Opposite this washroom was the linen room. Every pupil was assigned a cubicle where his clothes were kept. There were large laundry baskets where one would put one’s dirty clothes. The linen room staff would sort it out, list out what each pupil had put there and send it off to the laundry. When it came back clean, they would put the clothes in the pupil’s cubicle.

At first I don’t think there was any limit as to how often one changed one’s clothes. When, however, the bursar started work, all this changed. For example, only one set of underwear and socks per week, one set of pyjamas per fortnight, and only one sheet could only be changed per week. If one exceeded his quota, the extra laundry costs would be put on one’s bill.

At the end of this corridor was the only public telephone in the school. Maybe “public” is not the correct term! Pupils were forbidden to use it without permission. Today with everyone walking everywhere with cell-phones, such a restriction is hard to fathom!

In this area of the building, there was also an annex where the domestic staff lived. Rabbi Rosen once announced that if any pupil would go into the room of a member of the domestic staff, then that member would be dismissed.

Now let us move up to the first floor. Most of the rooms on this floor were dormitories. The two largest rooms, dormitory 4 and dormitory 9 held about fifteen to twenty boys sleeping on double bunks. It was almost like the “Black Hole of Calcutta.” [When I visited the school in the mid-1970s, there were only about 6 boys in one of these rooms, yet they complained to me that it was crowded.] The other dormitories were smaller rooms and only had about 6 - 8 boys sleeping in them!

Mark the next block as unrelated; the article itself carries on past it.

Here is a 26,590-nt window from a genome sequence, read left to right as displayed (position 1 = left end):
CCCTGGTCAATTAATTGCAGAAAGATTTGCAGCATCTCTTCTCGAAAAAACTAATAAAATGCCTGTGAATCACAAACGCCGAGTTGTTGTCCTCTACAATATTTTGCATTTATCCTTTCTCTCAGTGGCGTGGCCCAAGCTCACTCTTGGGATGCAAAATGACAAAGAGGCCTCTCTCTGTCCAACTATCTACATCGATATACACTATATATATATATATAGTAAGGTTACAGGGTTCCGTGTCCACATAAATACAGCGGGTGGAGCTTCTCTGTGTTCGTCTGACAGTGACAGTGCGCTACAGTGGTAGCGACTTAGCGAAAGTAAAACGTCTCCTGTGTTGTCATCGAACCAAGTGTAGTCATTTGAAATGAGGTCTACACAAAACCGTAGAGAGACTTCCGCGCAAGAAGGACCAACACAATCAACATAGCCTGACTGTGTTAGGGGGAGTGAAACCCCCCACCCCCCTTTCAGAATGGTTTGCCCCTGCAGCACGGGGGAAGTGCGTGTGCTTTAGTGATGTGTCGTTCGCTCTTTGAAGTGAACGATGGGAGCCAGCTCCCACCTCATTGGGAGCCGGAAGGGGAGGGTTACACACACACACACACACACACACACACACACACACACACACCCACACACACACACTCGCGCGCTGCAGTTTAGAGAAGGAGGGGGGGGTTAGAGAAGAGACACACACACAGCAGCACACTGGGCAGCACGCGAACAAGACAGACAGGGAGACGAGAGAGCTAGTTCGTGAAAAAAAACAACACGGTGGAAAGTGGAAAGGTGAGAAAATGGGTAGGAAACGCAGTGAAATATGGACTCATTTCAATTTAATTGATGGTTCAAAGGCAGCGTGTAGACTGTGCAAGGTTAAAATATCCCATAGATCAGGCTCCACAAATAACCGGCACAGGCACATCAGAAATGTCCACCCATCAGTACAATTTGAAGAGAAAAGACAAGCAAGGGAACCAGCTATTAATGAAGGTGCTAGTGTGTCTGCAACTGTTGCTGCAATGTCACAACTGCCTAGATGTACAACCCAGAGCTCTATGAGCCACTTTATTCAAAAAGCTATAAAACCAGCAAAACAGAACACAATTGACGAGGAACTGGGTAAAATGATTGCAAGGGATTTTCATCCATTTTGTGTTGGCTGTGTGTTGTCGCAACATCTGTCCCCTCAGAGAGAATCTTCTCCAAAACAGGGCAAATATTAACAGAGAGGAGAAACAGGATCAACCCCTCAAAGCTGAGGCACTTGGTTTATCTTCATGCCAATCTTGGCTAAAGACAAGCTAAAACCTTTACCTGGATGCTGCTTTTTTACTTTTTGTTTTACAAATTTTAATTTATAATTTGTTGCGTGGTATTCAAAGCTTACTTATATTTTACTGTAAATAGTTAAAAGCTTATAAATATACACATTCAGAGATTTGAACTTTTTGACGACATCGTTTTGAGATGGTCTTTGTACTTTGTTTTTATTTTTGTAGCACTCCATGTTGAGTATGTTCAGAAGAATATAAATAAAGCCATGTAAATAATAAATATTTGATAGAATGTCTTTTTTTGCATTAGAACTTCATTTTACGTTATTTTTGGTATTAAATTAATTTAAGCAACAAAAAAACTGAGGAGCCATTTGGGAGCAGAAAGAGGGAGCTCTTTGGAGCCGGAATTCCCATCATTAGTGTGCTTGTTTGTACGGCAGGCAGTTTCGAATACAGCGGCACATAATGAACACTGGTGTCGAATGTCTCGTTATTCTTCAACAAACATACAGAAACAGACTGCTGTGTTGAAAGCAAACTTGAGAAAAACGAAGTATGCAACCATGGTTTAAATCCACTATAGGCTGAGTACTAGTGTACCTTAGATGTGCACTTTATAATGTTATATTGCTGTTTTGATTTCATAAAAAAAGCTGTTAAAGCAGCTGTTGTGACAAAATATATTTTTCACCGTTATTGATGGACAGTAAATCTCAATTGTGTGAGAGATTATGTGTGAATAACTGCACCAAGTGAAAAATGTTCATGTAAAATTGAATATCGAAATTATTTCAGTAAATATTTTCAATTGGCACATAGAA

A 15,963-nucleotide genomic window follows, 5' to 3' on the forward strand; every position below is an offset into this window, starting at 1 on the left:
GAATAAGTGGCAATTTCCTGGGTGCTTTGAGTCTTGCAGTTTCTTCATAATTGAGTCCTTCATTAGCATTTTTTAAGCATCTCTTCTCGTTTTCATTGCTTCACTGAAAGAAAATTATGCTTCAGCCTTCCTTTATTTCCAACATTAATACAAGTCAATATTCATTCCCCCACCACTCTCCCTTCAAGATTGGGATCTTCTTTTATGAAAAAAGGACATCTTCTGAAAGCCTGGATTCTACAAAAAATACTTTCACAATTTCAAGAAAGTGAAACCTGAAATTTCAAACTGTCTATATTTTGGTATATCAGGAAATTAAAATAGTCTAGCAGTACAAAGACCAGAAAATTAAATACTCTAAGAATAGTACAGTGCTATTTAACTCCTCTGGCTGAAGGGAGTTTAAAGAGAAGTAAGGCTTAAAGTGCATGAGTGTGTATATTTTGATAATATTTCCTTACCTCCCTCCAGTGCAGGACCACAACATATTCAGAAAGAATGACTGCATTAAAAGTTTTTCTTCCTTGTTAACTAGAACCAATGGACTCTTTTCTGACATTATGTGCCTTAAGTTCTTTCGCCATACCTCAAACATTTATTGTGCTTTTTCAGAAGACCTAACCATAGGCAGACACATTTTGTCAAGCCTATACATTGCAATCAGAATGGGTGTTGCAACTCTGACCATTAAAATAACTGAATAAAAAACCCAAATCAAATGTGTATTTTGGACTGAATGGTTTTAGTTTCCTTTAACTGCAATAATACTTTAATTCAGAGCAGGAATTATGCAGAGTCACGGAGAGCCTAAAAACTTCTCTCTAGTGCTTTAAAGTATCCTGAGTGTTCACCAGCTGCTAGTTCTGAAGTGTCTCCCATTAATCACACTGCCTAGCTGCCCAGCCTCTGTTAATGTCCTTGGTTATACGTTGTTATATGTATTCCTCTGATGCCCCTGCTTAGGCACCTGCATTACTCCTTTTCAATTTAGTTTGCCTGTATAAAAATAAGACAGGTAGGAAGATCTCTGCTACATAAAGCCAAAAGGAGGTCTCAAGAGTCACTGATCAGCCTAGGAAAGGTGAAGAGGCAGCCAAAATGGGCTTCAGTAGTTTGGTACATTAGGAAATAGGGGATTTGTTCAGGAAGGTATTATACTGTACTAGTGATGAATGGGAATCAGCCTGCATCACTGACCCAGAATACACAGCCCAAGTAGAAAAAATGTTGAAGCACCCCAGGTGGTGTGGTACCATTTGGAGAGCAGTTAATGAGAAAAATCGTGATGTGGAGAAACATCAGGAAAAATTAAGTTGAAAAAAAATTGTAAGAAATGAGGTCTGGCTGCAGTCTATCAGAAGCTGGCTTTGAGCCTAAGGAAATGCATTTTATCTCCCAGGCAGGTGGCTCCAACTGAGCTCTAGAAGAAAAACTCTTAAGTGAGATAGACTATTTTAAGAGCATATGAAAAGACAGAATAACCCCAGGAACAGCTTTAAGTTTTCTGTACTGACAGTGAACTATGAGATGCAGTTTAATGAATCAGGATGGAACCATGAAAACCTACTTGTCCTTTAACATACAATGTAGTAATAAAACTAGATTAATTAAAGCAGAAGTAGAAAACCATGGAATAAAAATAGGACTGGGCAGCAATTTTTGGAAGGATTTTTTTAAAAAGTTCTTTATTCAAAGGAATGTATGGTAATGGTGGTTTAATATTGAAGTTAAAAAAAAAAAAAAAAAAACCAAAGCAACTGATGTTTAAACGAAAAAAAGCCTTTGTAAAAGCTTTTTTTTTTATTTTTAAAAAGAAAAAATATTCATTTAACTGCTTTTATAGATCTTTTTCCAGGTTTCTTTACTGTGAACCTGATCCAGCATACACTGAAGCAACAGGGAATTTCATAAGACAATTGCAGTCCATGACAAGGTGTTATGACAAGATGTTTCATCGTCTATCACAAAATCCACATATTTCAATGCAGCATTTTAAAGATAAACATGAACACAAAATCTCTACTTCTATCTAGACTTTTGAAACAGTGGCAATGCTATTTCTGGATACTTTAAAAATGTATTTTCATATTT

There was a boy called Ellis Korn who spoke beautifully and Rabbi Rosen would use him to show visitors around the school. But he was given instructions not to show them the dormitories! (You can understand why!) He told us that it was the dormitories that the visitors specially wanted to see and he would answer them that he needed special permission to do this.

The last room on this floor was a large double room which served as a apartment for the Rosen family. Rabbi Rosen and his wife lived in one room. On one side were their beds and on the other their dining room/lounge. The second room was a bedroom for their three sons. One should mention the great praise due to the Rosen family, after living in a spacious house in north-west London, to then live for about a decade in one room, first in Newbury and then in Mongewell.

It was towards the end of my stay at Carmel, that there was an addition to the Rosen family - this time a girl, Angela Fay. When she was born, Rabbi Rosen related to the school of a Headmaster who only had sons and said that if he were to have a daughter, he would grant an annual day’s holiday to his school on her birthday. But he never had a daughter and so his school never got this extra annual holiday. Rabbi Rosen then continued that because he now had a daughter, there would henceforth be an annual day’s holiday at Carmel on her birthday, which would be known as “Fay Day.” Whether or not, this was kept up, I don’t know.

Opposite the Rosen’s flat was a room which was used as a sanatorium. It had about two or three beds in it. A few years later the sanatorium was removed to the annex of the gymnasium.

The second floor could be called the “attic rooms” since they were directly under the sloping roof and so the upper part of at least one wall was sloping. If one was sleeping on the top bunk one had to be careful not to bang one’s head on rising and shining in the morning.

The rooms on this floor were smaller than those on the first floor and there were about 6 - 8 pupils in each room.

Another brick building, built I think towards the end of World War I was the gymnasium. This consisted of the gymnasium itself, which, when we first arrived in Mongewell, was poorly equipped with climbing frames. Later, far more gymnasium equipment was added and a basketball pitch was also set up there.